The UNC junior’s first arrest was at the University of Aleppo, where he was a student. He spent a month in prison for having a Kurdish book in his dorm room.
Frustrated with the repression of his culture’s history and language, Rushk then opened a Kurdish school at his home in Syria, with books illegally brought in from Turkey. Within three months of its opening, he was arrested again and jailed for seven months.
After suffering psychological and physical abuse while in prison and being threatened by the Syrian government with the possibility of more jail time, Rushk fled Syria in 2005.
He illegally crossed the border into Lebanon and hiked through the mountains with no possessions aside from bribe money tucked away in his pockets.
He lived there in the capital city of Beirut for five years. During this time, he applied to the United Nations for refugee status, an exhaustive two-year process that eventually legalized Rushk’s stay in Lebanon.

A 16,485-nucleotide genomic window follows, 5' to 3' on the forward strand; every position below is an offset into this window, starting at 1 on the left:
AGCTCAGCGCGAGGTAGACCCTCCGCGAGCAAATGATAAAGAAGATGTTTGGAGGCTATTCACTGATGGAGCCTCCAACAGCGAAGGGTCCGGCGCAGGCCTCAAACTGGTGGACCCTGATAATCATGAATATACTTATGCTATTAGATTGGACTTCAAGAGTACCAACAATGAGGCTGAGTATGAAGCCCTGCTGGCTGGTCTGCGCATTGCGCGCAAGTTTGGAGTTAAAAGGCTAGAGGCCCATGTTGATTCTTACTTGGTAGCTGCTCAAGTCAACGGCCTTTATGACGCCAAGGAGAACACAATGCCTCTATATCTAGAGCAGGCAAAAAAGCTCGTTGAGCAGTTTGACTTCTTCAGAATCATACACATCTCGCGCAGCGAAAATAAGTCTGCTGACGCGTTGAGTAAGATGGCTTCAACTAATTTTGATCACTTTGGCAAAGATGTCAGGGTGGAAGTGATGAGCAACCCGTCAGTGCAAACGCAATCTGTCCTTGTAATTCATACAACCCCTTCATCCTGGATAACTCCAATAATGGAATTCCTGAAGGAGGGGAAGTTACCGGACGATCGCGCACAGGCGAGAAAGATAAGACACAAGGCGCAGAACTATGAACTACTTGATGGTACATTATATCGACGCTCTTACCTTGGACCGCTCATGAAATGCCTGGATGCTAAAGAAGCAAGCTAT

He then applied for resettlement in the U.S. Five years after leaving Syria, Rushk was placed in a one-bedroom apartment in Durham, given one month’s rent and told to find a job.
“It was a gift for me, I was happy for that,” Rushk said. “I had a one chair, I had one bed and I had a table to eat — that was awesome for me.”
Rushk enrolled in an English as a second language program at Durham Technical Community College, where he earned an associate’s degree in science. He became a U.S. citizen last summer and entered UNC this fall.